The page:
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School proposals worth a look

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Longer school days is an idea worth pursuing. Requiring students to take two foreign languages is not.

Those are opinions this page shares with a majority of Utah residents who voiced their views in a Deseret News poll. Scott Bean, state superintendent for public instruction, deserves credit for stimulating discussion on both these issues with his proposals that go beyond the norm for educational enhancements in the Beehive State.In this era of technological revolution, it makes sense to be better prepared to deal with new challenges locally, nationally and internationally. How to best do that - and at what cost - will be debated for years. Bean has provided a stimulating starting point.

Adding about an hour to the school day for secondary students and a half-hour for elementary school students is only worthwhile and worth the estimated $104 million in additional yearly expenses if that action brings about significant results. Under Bean's proposal, the extra time would allow enhanced graduation requirements.

More would be required in math, science, arts and foreign languages. While most students probably would be able to handle the additional requirements well, what about those who have difficulty just meeting current requirements? Some students are adept at foreign languages, some at math and some at both.

Others, however, have considerable difficulty studying one foreign language, let alone two. And some have problems mastering English. To require all students to take two foreign languages would be too steep of a challenge.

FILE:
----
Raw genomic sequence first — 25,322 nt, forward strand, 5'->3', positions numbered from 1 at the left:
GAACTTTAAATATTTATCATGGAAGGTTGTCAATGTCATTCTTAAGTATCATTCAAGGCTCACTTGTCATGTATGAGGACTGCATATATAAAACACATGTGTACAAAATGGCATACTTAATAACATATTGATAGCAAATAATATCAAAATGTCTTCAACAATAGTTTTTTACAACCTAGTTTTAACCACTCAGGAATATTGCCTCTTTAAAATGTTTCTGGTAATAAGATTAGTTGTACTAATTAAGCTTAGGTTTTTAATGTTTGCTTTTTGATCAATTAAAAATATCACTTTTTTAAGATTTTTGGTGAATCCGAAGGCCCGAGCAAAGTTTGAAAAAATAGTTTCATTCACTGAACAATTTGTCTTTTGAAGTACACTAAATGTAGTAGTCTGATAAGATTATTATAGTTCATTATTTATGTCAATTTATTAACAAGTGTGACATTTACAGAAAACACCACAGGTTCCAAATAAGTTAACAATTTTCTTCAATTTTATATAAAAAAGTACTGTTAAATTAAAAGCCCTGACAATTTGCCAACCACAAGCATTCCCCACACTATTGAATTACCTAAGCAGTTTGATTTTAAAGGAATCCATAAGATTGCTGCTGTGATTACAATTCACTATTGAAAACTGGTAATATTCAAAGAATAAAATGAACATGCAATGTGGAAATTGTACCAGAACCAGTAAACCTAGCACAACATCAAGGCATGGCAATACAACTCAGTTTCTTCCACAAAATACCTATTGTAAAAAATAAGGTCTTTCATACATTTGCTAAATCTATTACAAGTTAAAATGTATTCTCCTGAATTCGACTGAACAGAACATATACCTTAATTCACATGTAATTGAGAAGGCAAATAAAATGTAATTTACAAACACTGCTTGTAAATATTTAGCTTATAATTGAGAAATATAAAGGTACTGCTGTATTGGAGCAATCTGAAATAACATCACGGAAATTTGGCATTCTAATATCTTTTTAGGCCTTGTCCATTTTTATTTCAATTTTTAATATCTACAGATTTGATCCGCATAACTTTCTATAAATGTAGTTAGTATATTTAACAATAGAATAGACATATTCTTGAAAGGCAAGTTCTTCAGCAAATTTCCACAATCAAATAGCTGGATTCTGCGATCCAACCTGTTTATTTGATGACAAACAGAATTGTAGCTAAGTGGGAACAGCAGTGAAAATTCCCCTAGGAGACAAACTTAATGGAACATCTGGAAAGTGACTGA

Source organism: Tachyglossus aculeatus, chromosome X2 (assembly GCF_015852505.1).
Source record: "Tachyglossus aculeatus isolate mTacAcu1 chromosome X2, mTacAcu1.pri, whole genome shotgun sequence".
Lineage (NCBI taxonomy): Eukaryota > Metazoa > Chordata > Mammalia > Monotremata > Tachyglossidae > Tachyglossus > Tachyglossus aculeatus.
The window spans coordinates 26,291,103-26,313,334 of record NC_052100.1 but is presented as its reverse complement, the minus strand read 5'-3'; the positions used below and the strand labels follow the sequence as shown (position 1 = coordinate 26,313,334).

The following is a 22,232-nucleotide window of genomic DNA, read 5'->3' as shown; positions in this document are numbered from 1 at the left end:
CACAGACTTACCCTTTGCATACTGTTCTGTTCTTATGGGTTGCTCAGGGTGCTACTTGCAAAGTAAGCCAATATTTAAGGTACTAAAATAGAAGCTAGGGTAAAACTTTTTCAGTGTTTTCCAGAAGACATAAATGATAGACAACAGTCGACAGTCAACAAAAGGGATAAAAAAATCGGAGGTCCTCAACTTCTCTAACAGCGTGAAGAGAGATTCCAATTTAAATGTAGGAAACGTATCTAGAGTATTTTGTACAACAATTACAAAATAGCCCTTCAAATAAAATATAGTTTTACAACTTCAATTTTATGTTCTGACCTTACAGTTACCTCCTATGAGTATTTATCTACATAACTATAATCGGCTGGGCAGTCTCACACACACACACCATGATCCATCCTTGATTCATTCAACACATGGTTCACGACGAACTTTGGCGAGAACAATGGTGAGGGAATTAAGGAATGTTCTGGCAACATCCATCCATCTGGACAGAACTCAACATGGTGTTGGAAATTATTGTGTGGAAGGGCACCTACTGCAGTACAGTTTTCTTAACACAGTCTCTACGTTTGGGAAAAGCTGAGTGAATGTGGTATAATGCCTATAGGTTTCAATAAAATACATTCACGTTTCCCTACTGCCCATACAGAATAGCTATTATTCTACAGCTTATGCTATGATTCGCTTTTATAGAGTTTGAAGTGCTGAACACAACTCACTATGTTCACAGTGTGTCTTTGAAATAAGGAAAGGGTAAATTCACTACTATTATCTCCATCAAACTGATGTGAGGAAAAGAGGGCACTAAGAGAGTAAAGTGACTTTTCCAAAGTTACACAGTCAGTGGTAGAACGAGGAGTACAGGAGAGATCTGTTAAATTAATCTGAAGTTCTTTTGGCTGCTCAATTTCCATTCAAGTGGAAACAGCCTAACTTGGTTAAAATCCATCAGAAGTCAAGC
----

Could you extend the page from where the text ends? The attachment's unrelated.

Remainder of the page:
Then there are those not planning to go to college. Should they be required to meet the same criteria, or should a modified curriculum be provided to best meet their needs?

Bean has already answered some of those questions. Under his plan, students could request requirement waivers and take applied-technology education their senior year at one of a dozen proposed State Board of Education applied technology centers throughout Utah. Again, the issue of funding comes up as those centers would cost $118.5 million initially, with $13.7 million needed for annual operation and maintenance.

If such funds are made available, many believe the educational system would be best served by reducing class sizes and for ongoing improvement areas like teacher training.

Bean's ideas are worth examining and considering. After all, critical thinking is largely what education is all about.